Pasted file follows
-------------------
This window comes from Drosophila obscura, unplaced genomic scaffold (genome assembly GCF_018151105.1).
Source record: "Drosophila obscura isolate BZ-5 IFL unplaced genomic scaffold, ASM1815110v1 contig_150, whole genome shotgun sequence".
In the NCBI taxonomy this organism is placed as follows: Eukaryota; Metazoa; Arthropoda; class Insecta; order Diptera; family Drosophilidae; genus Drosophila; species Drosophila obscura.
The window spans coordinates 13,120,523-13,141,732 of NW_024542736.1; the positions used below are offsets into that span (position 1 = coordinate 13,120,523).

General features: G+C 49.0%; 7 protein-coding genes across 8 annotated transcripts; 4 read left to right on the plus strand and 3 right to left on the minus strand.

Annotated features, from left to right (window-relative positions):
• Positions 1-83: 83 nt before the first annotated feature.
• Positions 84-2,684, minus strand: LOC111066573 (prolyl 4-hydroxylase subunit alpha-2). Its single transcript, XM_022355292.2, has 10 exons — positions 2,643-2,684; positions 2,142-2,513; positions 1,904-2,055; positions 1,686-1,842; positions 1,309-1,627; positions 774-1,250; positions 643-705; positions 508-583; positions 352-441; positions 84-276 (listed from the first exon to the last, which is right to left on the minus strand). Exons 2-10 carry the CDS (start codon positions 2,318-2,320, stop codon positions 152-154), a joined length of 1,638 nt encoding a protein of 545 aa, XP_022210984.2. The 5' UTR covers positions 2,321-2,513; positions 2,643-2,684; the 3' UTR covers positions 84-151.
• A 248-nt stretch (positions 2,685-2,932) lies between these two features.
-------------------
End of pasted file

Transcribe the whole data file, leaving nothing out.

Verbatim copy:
This window comes from Drosophila obscura, unplaced genomic scaffold (genome assembly GCF_018151105.1).
Source record: "Drosophila obscura isolate BZ-5 IFL unplaced genomic scaffold, ASM1815110v1 contig_150, whole genome shotgun sequence".
In the NCBI taxonomy this organism is placed as follows: Eukaryota; Metazoa; Arthropoda; class Insecta; order Diptera; family Drosophilidae; genus Drosophila; species Drosophila obscura.
The window spans coordinates 13,120,523-13,141,732 of NW_024542736.1; the positions used below are offsets into that span (position 1 = coordinate 13,120,523).

General features: G+C 49.0%; 7 protein-coding genes across 8 annotated transcripts; 4 read left to right on the plus strand and 3 right to left on the minus strand.

Annotated features, from left to right (window-relative positions):
• Positions 1-83: 83 nt before the first annotated feature.
• Positions 84-2,684, minus strand: LOC111066573 (prolyl 4-hydroxylase subunit alpha-2). Its single transcript, XM_022355292.2, has 10 exons — positions 2,643-2,684; positions 2,142-2,513; positions 1,904-2,055; positions 1,686-1,842; positions 1,309-1,627; positions 774-1,250; positions 643-705; positions 508-583; positions 352-441; positions 84-276 (listed from the first exon to the last, which is right to left on the minus strand). Exons 2-10 carry the CDS (start codon positions 2,318-2,320, stop codon positions 152-154), a joined length of 1,638 nt encoding a protein of 545 aa, XP_022210984.2. The 5' UTR covers positions 2,321-2,513; positions 2,643-2,684; the 3' UTR covers positions 84-151.
• A 248-nt stretch (positions 2,685-2,932) lies between these two features.